The FAA has released new guidelines for drone use.

FAA releases new rules on drone use

The Federal Aviation Administration has recently released new rules that clear the way for low-level small drones to be used for education, research and routine commercial use, though home package delivery will require additional regulations.

As Reuters reported, commercial drone operation had previously been illegal in the U.S. unless the pilot received a specific waiver from the FAA. Under the new rules, which go into effect in August, drones weighing less than 55 pounds and flying under 400 feet high and 100 miles per hour, can be used within sight of an operator, for the following approved purposes:

  • Agriculture
  • Academic/educational use
  • Aerial photography
  • Research and development
  • Bridge, powerline, pipeline and antenna inspections
  • Rescue operations
  • Wildlife nesting area evaluations

There are still several restrictions. Drones cannot be flown over people, and they cannot be used at night unless equipped with special lighting. The drones must also stay at least five miles from airports. Operators must be at least 16 years old and will have to obtain a remote pilot certificate. To qualify for the certificate, the pilot must either pass an initial aeronautical knowledge test at an FAA-approved knowledge testing center or have an existing non-student Part 61 pilot certificate. The Transportation Security Administration will also conduct a security background check of all remote pilot applications prior to issuance of a certificate.

"With this new rule, we are taking a careful and deliberate approach that balances the need to deploy this new technology with the FAA's mission to protect public safety," FAA Administrator Michael Huerta said in a statement. "But this is just our first step. We're already working on additional rules that will expand the range of operations."

Implications for insurers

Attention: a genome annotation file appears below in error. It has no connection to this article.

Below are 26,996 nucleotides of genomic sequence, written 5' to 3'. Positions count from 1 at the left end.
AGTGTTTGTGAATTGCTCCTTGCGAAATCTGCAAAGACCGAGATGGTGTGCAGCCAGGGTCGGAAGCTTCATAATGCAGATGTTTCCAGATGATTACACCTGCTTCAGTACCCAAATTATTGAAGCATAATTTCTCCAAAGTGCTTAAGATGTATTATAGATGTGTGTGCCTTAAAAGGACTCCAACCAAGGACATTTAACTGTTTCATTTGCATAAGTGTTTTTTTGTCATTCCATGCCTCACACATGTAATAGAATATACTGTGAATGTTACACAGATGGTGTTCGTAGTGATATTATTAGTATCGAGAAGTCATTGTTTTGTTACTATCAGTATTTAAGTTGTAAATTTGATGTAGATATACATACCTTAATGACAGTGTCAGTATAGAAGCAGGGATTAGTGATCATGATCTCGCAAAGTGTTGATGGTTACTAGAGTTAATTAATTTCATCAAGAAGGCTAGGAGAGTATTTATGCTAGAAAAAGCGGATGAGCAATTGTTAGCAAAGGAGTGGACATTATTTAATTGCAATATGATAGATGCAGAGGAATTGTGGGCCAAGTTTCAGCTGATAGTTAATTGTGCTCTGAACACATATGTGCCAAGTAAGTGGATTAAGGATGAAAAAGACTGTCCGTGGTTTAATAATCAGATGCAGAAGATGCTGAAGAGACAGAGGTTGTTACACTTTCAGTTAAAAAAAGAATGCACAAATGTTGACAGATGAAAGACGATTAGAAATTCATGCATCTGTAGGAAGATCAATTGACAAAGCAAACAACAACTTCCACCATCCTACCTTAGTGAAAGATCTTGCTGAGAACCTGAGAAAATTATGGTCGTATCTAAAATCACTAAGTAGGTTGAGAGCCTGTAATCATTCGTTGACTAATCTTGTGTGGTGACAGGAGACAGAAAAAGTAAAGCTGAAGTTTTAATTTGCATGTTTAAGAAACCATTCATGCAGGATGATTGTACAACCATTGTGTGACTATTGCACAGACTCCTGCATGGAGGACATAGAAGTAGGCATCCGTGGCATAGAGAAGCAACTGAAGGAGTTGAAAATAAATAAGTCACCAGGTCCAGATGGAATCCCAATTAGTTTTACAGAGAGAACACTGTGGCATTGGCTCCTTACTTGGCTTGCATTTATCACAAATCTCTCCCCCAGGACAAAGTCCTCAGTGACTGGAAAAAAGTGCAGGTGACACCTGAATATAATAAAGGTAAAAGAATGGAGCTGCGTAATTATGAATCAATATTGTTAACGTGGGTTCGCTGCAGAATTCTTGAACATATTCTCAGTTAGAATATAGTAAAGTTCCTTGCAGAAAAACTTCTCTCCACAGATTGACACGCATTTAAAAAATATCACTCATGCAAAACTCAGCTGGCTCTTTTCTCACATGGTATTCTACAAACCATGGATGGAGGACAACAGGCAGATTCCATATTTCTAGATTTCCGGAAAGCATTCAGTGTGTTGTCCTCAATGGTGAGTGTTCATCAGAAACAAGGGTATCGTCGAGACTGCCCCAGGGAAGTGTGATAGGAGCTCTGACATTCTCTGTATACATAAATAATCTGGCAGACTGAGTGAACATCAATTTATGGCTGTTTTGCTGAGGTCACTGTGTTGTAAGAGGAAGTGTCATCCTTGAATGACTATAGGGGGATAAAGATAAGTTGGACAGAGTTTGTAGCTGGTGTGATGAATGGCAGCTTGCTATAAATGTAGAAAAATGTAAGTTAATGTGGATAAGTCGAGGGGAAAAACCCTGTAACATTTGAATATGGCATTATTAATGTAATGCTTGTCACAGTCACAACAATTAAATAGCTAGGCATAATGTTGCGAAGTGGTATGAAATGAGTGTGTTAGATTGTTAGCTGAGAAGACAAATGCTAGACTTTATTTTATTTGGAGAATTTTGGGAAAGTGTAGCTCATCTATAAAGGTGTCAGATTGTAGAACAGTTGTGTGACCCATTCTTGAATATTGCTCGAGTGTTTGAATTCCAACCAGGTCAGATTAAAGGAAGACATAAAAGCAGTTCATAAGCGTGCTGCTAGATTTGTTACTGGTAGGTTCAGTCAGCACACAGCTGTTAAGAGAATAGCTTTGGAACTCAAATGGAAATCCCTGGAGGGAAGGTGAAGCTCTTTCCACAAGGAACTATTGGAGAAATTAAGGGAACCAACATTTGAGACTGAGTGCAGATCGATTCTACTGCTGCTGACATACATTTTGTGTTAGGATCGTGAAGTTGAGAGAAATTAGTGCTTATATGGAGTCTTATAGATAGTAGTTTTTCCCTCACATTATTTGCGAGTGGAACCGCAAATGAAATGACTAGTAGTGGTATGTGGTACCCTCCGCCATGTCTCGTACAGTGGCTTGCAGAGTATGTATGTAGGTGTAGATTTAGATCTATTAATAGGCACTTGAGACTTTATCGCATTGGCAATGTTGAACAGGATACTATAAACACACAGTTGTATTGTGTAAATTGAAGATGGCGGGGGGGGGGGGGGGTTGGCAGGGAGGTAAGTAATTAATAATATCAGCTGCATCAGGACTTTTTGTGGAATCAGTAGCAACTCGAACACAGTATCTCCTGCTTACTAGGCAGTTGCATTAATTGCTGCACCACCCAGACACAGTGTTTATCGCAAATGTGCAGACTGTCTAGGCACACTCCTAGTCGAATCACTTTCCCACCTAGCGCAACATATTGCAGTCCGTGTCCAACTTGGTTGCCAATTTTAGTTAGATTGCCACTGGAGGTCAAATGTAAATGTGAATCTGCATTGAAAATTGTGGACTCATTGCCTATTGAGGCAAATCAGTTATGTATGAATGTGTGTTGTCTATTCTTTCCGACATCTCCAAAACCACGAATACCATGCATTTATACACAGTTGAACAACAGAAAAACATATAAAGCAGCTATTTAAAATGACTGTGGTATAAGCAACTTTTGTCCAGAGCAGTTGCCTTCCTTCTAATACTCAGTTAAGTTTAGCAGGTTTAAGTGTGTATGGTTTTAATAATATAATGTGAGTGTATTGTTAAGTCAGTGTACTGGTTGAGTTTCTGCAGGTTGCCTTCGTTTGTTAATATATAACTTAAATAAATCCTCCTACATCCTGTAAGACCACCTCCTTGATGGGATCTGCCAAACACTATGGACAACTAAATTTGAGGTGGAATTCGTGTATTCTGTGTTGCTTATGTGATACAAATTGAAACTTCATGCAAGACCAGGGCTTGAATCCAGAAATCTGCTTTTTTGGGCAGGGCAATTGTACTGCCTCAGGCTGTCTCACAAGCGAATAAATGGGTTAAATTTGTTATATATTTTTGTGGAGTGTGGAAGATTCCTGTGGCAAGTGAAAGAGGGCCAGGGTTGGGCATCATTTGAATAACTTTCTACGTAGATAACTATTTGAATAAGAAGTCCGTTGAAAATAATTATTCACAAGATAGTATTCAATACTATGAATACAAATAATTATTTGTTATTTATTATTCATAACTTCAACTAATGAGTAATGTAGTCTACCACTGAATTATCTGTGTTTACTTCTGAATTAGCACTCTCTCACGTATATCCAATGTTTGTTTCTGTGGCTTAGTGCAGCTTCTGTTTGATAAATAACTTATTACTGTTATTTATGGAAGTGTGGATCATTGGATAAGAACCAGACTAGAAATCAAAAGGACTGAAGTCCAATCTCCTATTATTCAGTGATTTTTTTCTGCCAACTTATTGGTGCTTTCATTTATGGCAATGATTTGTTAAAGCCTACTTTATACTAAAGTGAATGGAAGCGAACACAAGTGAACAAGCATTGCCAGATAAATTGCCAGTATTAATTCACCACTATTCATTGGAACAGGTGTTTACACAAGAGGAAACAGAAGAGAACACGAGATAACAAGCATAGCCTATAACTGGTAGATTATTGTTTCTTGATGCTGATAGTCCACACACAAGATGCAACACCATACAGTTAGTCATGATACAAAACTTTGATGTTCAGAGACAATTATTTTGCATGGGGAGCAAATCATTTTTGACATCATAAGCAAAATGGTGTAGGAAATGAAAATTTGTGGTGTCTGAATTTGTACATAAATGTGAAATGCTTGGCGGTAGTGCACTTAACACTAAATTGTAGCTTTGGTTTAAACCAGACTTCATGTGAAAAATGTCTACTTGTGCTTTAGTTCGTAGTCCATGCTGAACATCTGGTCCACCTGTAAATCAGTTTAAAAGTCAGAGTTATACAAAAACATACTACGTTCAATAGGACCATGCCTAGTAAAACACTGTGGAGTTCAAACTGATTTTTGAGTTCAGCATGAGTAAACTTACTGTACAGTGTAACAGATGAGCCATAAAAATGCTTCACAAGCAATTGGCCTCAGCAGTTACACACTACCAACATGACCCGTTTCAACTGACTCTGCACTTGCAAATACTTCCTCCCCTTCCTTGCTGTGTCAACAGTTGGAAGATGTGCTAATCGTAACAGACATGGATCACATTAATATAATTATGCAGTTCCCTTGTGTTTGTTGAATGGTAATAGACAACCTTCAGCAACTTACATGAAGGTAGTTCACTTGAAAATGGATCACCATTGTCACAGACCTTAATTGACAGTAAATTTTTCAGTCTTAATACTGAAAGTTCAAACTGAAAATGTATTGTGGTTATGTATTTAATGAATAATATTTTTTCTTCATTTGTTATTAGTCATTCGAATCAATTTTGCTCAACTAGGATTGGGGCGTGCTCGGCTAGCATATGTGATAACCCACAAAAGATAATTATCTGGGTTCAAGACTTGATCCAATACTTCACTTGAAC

According to The Chicago Tribune, some states may impose additional regulations on drone use, including requiring operators to purchase insurance. For their part, many property & casualty insurers are already moving to get their licenses to operate the devices, which can be a useful tool for adjusters.

Many adjusters have already been using drones, as PropertyCasualty360 previously reported. Drones are sometimes used by adjusters when doing inspections of properties, particularly in situations where gathering evidence for claims can be dangerous. This includes rooftops damaged by flood or fire or homes that were hit by natural disasters such as tornados. With drones, insurers can take photos or video required during inspection without putting adjusters at risk for injury. 

Drones can also be useful for quickly surveying large areas affected by storm damage more quickly than adjusters can on foot. This is especially helpful following tornados and floods which result in downed trees and power lines, resulting in limited access to certain areas.

Through drones, adjusters are able to complete their inspections more quickly, allowing claims to be settled sooner. As Reuters noted, the U.S. Interior Department has been using unmanned aircraft systems since 2009 to conducting its wildlife and vegetation surveys in protected areas or areas affected by wildfire.

The full set of new guidelines are available from the FAA, and it totals more than 600 pages. One other point of note: even under the new regulations, drone use remains banned in Washington, DC, due to security concerns.